Oddly enough another major talking point of progressive politicians is raising the minimum wage to ever-higher levels. They preach that everyone is entitled to a “living wage” and business should be required to provide it. As should be obvious by now this will become another major motivation for businesses to further automate. The cost benefit analysis is simple and irrefutable and progressive politicians are lying for their own short-term gain when they promise higher minimum wages.

The robots are here, or will soon be here. And chances are, your job may well become theirs.

That’s why manufacturing is simply not a viable, sweeping, long-term solution for the problem of America’s shrinking, struggling middle class, no matter how good it sounds in progressive political slogans. There is no undoing technological innovation.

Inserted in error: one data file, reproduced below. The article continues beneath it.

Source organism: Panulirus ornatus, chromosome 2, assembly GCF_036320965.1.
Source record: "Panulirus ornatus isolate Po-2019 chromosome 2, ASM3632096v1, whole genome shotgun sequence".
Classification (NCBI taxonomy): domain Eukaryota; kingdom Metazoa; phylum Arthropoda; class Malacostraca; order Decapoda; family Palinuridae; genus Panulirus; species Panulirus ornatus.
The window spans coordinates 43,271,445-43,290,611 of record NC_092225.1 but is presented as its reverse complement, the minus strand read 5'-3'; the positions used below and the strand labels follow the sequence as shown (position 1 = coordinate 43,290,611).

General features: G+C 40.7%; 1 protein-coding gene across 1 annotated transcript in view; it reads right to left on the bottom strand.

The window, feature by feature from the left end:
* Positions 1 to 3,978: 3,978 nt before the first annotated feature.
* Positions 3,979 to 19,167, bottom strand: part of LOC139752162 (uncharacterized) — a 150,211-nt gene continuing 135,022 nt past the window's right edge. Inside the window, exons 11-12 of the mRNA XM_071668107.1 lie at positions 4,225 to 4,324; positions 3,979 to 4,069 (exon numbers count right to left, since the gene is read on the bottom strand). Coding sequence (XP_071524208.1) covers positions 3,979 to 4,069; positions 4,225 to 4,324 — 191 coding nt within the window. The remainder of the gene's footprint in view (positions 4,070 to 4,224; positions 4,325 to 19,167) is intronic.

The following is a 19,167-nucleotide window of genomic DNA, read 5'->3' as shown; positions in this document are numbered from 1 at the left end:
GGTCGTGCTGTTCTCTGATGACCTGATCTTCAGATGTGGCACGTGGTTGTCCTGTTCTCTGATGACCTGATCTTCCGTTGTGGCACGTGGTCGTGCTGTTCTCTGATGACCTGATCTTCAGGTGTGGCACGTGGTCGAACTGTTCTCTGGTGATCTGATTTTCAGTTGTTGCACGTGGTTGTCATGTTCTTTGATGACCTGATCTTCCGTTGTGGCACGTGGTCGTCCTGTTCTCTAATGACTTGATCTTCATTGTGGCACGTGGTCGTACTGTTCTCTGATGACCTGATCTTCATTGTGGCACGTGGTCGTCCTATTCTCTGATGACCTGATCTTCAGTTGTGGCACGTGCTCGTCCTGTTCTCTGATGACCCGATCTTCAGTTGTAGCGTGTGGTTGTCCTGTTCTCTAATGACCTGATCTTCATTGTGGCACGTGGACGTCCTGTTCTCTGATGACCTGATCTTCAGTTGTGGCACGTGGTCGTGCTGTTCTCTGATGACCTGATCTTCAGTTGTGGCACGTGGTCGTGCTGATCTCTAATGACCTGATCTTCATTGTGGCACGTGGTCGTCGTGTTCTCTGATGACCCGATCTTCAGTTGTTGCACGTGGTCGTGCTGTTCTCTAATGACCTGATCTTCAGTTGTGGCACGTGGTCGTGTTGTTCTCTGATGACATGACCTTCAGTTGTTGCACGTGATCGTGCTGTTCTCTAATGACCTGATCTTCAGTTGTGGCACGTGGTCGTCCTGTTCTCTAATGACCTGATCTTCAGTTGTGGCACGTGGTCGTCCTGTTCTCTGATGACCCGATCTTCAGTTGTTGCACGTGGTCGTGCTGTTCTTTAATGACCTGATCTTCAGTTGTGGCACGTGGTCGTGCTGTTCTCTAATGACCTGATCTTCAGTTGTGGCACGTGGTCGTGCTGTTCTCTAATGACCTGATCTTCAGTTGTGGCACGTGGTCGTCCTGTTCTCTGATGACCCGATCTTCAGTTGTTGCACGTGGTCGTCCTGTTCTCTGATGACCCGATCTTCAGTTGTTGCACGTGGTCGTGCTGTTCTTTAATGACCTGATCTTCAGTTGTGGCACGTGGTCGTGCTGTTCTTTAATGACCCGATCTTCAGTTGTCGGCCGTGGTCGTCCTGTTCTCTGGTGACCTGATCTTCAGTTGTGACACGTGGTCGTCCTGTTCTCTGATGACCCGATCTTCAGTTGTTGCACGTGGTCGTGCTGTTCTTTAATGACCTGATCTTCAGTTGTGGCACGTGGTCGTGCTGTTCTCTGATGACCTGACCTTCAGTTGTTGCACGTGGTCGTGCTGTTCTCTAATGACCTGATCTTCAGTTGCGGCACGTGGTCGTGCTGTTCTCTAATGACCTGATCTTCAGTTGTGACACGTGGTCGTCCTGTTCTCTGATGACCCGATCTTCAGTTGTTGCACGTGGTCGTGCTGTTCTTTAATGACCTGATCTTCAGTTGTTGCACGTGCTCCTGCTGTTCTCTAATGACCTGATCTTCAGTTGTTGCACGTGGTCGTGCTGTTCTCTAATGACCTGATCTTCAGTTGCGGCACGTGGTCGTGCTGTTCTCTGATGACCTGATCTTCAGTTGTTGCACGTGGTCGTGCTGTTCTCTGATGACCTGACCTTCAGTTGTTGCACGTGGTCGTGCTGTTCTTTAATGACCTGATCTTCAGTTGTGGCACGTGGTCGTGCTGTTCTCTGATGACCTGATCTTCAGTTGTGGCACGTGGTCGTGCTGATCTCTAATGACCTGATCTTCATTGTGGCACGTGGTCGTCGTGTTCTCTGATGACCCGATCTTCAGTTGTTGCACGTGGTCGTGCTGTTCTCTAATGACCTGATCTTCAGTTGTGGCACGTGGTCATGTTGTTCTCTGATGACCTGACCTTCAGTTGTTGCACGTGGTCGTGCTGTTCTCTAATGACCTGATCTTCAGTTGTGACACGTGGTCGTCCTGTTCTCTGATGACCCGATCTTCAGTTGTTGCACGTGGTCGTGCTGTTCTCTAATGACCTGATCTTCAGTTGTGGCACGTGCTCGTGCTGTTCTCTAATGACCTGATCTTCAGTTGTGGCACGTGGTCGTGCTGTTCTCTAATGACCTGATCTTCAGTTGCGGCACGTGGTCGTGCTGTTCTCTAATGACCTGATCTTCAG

But all this doesn’t predict inevitable doom! America doesn’t need manufacturing to thrive. GDP tripled during a drastic reduction in the manufacturing workforce from 1970 to 2010, at the same time the population increased by almost a half. In fact, American GDP increased roughly 20 percent from the end of 2001 to March of 2013, despite virtually no increase in hours worked and jobs created, an increase in productivity brought on largely, if not primarily, by automation in the workplace.

To illustrate this consider the following observation by economist Milton Freidman: “When the United States was formed in 1776, it took 19 people on the farm to produce enough food for 20 people. So most of the people had to spend their time and efforts on growing food. Today, it’s down to 1% or 2% to produce that food. Now just consider the vast amount of supposed unemployment that was produced by that. But there wasn’t really any unemployment produced. What happened was that people who had formerly been tied up working in agriculture were freed by technological developments and improvements to do something else. That enabled us to have a better standard of living and a more extensive range of products.”